Function declarations are used to create named functions. These functions can be called using their declared name. Function declarations are built from:
- The function keyword.
- The function name.
- An optional list of parameters separated by commas enclosed by a set of parentheses
- A function body enclosed in a set of curly braces
The example code provided contains a function named
add() that takes in 2 values and prints the sum of those numbers:
Functions can be called, or executed, elsewhere in code using parentheses following the function name. When a function is called, the code inside its function body runs. Arguments are values passed into a function when it is called.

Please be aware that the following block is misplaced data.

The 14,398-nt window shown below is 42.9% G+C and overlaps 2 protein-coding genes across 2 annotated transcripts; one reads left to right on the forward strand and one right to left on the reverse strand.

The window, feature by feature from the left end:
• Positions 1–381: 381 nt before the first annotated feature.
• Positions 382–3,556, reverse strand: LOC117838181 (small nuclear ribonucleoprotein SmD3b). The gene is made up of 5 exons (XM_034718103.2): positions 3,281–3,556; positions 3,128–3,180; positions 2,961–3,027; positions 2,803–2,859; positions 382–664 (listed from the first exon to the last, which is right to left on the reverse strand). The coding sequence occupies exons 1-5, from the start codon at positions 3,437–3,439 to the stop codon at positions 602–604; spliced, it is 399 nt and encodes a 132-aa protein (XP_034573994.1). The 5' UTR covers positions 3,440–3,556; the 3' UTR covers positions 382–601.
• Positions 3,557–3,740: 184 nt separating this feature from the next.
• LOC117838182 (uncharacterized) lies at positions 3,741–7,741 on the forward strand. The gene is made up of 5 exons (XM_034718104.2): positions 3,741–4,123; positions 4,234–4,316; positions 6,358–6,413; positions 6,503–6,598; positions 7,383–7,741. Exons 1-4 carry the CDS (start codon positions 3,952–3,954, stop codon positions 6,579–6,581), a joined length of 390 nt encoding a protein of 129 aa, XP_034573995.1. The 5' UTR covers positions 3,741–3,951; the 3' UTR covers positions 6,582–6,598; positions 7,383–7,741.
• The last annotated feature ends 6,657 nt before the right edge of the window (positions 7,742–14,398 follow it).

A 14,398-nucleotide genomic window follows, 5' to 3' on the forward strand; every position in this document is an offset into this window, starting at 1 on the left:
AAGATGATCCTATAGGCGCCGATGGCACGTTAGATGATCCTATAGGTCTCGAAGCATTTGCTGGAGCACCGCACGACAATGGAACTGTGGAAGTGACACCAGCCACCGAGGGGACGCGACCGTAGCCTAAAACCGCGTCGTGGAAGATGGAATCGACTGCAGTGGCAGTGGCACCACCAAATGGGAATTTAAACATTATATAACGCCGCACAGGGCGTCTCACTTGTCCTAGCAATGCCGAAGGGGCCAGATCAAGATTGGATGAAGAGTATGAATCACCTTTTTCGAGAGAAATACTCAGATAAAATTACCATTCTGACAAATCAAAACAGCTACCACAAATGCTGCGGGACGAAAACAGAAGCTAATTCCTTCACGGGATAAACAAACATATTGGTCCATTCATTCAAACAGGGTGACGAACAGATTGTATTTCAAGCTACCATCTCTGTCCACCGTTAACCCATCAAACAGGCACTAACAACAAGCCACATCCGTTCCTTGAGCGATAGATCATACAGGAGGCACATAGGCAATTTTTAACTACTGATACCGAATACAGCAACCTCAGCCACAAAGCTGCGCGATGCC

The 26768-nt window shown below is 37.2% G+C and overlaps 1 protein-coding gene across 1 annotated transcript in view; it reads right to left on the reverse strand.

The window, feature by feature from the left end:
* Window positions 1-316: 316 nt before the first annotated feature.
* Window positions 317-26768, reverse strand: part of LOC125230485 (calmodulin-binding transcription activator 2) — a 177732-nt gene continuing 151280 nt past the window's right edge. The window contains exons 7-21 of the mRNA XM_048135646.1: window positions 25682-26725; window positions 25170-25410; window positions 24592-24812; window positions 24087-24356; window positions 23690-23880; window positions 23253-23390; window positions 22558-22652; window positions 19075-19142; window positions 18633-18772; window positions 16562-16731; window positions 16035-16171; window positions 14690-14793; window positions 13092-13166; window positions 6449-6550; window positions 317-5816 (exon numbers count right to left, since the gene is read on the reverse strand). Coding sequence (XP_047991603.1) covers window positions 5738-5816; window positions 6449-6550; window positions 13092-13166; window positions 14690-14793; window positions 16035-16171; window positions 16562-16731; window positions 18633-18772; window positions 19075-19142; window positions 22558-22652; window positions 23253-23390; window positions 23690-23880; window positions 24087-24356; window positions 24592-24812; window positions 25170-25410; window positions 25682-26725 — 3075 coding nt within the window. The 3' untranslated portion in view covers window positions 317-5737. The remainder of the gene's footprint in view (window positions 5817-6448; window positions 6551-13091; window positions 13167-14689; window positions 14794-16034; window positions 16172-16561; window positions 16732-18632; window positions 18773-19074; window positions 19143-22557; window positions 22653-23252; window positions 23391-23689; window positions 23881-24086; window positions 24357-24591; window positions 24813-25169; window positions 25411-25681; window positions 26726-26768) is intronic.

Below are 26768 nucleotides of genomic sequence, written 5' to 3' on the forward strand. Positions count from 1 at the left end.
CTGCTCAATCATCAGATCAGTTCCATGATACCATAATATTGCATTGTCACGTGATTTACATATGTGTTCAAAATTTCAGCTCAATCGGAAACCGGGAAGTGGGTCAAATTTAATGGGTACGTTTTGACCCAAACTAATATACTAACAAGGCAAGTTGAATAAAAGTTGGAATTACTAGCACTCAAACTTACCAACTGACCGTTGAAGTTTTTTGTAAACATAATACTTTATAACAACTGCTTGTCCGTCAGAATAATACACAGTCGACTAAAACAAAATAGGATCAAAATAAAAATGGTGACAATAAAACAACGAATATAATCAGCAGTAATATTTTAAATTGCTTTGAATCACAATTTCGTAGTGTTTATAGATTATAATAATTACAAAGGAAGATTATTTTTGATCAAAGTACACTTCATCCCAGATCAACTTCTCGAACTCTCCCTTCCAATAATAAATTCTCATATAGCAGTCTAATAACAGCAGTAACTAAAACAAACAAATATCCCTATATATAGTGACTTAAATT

The output would be:
Functions return (pass back) values using the
return ends function execution and returns the specified value to the location where it was called.
A common mistake is to forget the
return keyword, in which case the function will return undefined by default.
Arrow function expressions were introduced in ES6. These expressions are clean and concise. The syntax for an arrow function expression does not require the
function keyword and uses a fat arrow
=> to separate the parameter(s) from the body.
There are several variations of arrow functions:
- Arrow functions with a single parameter do not require
()around the parameter list.
- Arrow functions with a single expression can use the concise function body which returns the result of the expression without the
Arrow function with no arguments:
Arrow function with a single argument:
Arrow function with two arguments:
Concise arrow function:
function keyword, or as an arrow function. See the code example for the difference between a named function and an anonymous function.